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Why superfoods are the apple (ok, kale) of your eye
Superfoods – we’ve all heard plenty about them. Most of us could probably name three or four fairly effortlessly and we don’t exactly need a master’s degree in biochemistry to understand the basic principles behind their numerous and wide-ranging benefits.
Even so, when planning a healthy weekly menu, few of us tend to give much thought to one particular bodily function that certain superfoods are known to work small wonders for: our vision. And no, we’re not talking about dubious old-timey claims for carrots giving you night vision! (Although actually, the possible scientific observations behind that well-worn claim might not be entirely unrelated…)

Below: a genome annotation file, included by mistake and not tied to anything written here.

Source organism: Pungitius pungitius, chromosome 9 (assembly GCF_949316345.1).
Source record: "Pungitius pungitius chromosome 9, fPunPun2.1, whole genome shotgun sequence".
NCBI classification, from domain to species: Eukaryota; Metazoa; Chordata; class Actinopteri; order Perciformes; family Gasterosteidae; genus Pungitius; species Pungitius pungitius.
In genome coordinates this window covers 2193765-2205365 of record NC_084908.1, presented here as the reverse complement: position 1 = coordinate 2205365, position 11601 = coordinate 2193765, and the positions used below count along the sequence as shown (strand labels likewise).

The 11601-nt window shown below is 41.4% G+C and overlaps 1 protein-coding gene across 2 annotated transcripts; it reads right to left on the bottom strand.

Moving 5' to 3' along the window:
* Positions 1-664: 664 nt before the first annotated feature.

In fact, as the infographic below shows, some superfoods can actually help us see better in the light. Specifically, blue light; the high frequency, short wavelength end of the visible spectrum that you’ll be all-too-familiar with if you’ve ever struggled to sleep after gazing at a smartphone or laptop late into the evening. Blue light has long been known to disrupt our circadian rhythms, affecting both sleep-wake cycles and daytime mood – but in purely physical terms, it’s also a key contributor to age-related macular degeneration, a leading cause of long-term vision loss in the West.
Yellow pigments in the eye act as a natural filter for blue light, and these pigments – carotenoids called lutein and zeaxanthin – are synthesised only by certain green leaves. But luckily for superfood lovers, that includes the likes of kale, spinach and (to a smaller extent) carrots. Of course, it’s never a bad idea to top up on your leafy greens…but who knew they might actually come in extra handy if the occasional Candy Crush session overruns?